Tell us about yourself and what inspired you to start writing.
My name is Martini Fisher, and I couldn’t really remember a time where I did not want to write. My dad worked from home quite a bit when we were young, so he usually gave us books to keep us quiet. I always thought that one day I’d be writing one of those books.
I started writing stories as soon as I could write short sentences, but never really took this whole writing business seriously until I sent off a short story to a writing competition and surprisingly got an honorable mention (I was 19, I think). Then I sort of get the idea that maybe I can do something with it.
I studied Ancient History in college which turned out to be the best decision I’ve ever made. 1. I had to write a lot of essays – therefore, I had to get into the habit of writing every day, 2. There was a lot of research involved. So that killed a lot of the insecurities I had about whether my writing was good enough because the facts come first. 3. Face it, Ancient History is not a terribly popular subject, so to explain a narration/concept/event, I had learn to be very very clear when I aim to write for people who don’t study it as extensively as I did. That involved a good knowledge of structure and creativity with words.
… And now history and history-related stories are pretty much all I write, but at least I know I’ll never run out of ideas.
Tell us about your books.
My very first published work was a little series called “Wayang: Stories of the Shadow Puppets” which is now on its second volume. In it, I break down and really simplify the ancient stories which are usually told in the traditional Javanese puppetry for modern readers who may or may not be well-versed in South East Asian mythology. With Dr. R.K Fisher, I am also working on another series of world history books called “Time Maps” where we sort of combine our expertise and revisit all the histories that have caught our interests from the prehistoric time to the study of history itself.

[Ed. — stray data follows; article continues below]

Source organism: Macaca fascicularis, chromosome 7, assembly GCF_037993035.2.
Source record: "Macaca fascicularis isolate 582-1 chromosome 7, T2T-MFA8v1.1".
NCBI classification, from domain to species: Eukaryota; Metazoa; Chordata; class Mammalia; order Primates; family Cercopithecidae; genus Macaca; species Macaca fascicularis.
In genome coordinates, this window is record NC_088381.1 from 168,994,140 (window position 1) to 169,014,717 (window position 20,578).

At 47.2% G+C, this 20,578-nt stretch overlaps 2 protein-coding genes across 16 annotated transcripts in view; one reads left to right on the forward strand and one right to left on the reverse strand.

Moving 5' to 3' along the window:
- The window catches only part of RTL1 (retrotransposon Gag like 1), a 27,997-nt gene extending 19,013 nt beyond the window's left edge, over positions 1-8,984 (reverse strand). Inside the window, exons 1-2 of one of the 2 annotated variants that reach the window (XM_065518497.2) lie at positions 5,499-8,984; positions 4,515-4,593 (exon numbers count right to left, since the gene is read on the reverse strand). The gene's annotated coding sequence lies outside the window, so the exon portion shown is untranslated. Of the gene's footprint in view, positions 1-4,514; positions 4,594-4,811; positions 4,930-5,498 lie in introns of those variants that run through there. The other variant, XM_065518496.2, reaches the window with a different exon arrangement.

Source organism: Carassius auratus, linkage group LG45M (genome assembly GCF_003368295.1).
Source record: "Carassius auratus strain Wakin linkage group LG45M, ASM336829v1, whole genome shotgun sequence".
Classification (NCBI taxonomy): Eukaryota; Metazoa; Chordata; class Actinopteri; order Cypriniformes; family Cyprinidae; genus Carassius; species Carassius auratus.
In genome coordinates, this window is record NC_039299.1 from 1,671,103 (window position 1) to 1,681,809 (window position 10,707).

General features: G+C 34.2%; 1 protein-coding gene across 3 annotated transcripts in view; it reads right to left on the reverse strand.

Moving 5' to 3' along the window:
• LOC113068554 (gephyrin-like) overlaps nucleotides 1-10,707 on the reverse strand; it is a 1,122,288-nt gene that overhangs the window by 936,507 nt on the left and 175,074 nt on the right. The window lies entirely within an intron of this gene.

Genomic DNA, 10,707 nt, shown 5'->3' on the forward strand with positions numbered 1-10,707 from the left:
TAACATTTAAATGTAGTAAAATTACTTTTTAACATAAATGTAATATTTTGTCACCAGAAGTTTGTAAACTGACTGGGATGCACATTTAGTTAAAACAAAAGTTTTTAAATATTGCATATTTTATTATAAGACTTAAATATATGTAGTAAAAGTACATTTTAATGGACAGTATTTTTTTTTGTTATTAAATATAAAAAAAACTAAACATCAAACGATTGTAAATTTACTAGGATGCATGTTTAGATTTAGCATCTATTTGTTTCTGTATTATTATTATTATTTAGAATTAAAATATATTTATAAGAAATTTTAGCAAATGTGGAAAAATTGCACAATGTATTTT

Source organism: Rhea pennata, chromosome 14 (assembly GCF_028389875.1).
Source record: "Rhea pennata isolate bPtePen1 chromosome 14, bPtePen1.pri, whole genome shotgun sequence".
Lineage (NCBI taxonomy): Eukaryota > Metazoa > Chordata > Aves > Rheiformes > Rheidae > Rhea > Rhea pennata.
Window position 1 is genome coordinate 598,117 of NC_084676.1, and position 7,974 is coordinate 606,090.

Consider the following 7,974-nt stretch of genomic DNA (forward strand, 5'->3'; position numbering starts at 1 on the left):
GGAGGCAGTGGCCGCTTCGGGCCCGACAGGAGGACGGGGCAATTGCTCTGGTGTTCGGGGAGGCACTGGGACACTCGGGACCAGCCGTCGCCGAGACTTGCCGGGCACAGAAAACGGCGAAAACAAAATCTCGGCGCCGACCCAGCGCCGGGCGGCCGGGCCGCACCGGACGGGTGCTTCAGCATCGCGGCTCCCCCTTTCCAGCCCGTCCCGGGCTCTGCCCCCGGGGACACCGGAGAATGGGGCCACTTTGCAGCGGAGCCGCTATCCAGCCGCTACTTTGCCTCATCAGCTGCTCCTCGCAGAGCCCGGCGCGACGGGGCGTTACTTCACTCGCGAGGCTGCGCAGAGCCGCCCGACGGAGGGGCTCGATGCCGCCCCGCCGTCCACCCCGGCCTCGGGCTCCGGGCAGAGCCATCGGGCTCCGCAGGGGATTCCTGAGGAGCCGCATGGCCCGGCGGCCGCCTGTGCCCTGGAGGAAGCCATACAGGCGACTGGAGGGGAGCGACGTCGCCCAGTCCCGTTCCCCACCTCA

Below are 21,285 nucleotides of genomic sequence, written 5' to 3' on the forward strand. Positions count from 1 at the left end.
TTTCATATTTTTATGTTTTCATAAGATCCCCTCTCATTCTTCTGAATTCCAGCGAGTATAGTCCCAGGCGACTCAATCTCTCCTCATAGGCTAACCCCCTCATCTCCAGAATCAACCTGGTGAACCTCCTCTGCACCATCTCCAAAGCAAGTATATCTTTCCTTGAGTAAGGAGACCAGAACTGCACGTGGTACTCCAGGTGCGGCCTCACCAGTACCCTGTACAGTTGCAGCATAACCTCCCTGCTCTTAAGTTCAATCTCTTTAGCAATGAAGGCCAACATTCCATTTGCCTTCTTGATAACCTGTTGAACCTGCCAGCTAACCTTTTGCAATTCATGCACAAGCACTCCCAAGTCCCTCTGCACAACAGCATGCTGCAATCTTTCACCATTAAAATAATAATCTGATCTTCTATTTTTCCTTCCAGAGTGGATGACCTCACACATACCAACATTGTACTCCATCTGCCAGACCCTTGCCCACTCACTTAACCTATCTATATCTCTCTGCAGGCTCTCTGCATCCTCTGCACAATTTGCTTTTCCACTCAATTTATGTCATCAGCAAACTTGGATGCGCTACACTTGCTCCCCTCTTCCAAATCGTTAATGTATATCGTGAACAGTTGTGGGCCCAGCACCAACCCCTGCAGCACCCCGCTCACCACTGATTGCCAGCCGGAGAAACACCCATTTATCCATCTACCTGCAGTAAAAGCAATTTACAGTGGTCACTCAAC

How did you go about getting published?
I started of with self-publishing. I believe it’s more beneficial for me personally in the long run.
What is your writing process? Do you have a time, day or place you like to write?
As this is my job, I keep normal office hours. Although, the perk maybe that I get to sleep-in every once in a while, but I would generally keep a 9-5 schedule of sitting in my desk either writing, doing promotions or admins for my books. I put in a minimal of 8 hours a day.
What do you like to do when you’re not writing? Full-time job, pets, hobbies?
I read a lot. My current hobby is to try reading books that are very different from the things I’d write such as shifter romance novels, which I didn’t even know existed until a couple of months back, but they’re brilliant!
Any advice for authors about book covers?
Research and have ideas of what you and your audience want. You’d most likely hire a designer to do it for you, but it’ll be so much easier come up with a good cover if you can give reasonable inputs to your designer and be open to their ideas as well, rather than leaving everything up to them. They’re professionals, but they’re not mind readers.
Any marketing tips you’d like to share with other authors?
As much as possible, treat yourself and your book as a business. Come up with a set schedule, budget, and strategies, build your contact list and networks and decide on your targets. And don’t forget to do more writing.
What’s your favorite book?
“I, Claudius” by Robert Graves. Actually, anything by Robert Graves.
What are you reading now?
“The Slaughtered Virgin of Zenopolis” by David Blake. I quite like it. It’s great fun.
What’s your next book project?
Right now I’m plugging the second book of “Time Maps”, called “Time Maps: Australia, Early Sea Voyages and Invasions” – In a few weeks I will continue writing the third book of the series which will deal with the evolution of languages and writings.